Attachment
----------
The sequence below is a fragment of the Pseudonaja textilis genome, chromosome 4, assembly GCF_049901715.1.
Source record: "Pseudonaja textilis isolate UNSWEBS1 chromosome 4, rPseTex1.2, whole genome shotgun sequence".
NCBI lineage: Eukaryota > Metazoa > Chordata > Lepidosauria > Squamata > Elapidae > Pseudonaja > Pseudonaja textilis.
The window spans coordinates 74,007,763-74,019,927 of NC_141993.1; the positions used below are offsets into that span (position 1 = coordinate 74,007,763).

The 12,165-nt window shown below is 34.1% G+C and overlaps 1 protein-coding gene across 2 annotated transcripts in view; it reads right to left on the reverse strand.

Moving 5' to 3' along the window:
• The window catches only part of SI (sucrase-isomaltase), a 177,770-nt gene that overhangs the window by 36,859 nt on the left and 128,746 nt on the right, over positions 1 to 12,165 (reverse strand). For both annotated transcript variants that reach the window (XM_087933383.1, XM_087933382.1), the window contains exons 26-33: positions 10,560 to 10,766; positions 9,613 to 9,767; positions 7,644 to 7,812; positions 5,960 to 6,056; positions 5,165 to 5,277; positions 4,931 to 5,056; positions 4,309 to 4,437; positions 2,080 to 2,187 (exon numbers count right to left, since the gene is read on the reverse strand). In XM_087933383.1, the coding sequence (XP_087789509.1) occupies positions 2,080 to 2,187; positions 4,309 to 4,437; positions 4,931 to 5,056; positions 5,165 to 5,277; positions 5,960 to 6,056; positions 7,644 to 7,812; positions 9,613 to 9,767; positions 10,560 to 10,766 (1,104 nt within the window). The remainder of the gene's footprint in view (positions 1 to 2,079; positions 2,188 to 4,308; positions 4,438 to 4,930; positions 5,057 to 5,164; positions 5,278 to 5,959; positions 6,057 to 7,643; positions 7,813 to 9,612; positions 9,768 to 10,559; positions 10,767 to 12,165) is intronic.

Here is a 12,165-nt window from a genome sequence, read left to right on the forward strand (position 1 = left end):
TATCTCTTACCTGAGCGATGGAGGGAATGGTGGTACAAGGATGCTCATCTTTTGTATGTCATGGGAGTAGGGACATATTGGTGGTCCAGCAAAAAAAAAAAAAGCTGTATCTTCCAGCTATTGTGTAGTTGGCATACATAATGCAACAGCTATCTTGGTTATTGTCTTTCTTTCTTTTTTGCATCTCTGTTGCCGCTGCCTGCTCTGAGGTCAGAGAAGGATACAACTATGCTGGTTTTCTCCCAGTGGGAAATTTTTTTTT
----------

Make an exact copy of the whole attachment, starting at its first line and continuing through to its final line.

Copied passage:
The sequence below is a fragment of the Pseudonaja textilis genome, chromosome 4, assembly GCF_049901715.1.
Source record: "Pseudonaja textilis isolate UNSWEBS1 chromosome 4, rPseTex1.2, whole genome shotgun sequence".
NCBI lineage: Eukaryota > Metazoa > Chordata > Lepidosauria > Squamata > Elapidae > Pseudonaja > Pseudonaja textilis.
The window spans coordinates 74,007,763-74,019,927 of NC_141993.1; the positions used below are offsets into that span (position 1 = coordinate 74,007,763).

The 12,165-nt window shown below is 34.1% G+C and overlaps 1 protein-coding gene across 2 annotated transcripts in view; it reads right to left on the reverse strand.

Moving 5' to 3' along the window:
• The window catches only part of SI (sucrase-isomaltase), a 177,770-nt gene that overhangs the window by 36,859 nt on the left and 128,746 nt on the right, over positions 1 to 12,165 (reverse strand). For both annotated transcript variants that reach the window (XM_087933383.1, XM_087933382.1), the window contains exons 26-33: positions 10,560 to 10,766; positions 9,613 to 9,767; positions 7,644 to 7,812; positions 5,960 to 6,056; positions 5,165 to 5,277; positions 4,931 to 5,056; positions 4,309 to 4,437; positions 2,080 to 2,187 (exon numbers count right to left, since the gene is read on the reverse strand). In XM_087933383.1, the coding sequence (XP_087789509.1) occupies positions 2,080 to 2,187; positions 4,309 to 4,437; positions 4,931 to 5,056; positions 5,165 to 5,277; positions 5,960 to 6,056; positions 7,644 to 7,812; positions 9,613 to 9,767; positions 10,560 to 10,766 (1,104 nt within the window). The remainder of the gene's footprint in view (positions 1 to 2,079; positions 2,188 to 4,308; positions 4,438 to 4,930; positions 5,057 to 5,164; positions 5,278 to 5,959; positions 6,057 to 7,643; positions 7,813 to 9,612; positions 9,768 to 10,559; positions 10,767 to 12,165) is intronic.

Here is a 12,165-nt window from a genome sequence, read left to right on the forward strand (position 1 = left end):
TATCTCTTACCTGAGCGATGGAGGGAATGGTGGTACAAGGATGCTCATCTTTTGTATGTCATGGGAGTAGGGACATATTGGTGGTCCAGCAAAAAAAAAAAAAGCTGTATCTTCCAGCTATTGTGTAGTTGGCATACATAATGCAACAGCTATCTTGGTTATTGTCTTTCTTTCTTTTTTGCATCTCTGTTGCCGCTGCCTGCTCTGAGGTCAGAGAAGGATACAACTATGCTGGTTTTCTCCCAGTGGGAAATTTTTTTTT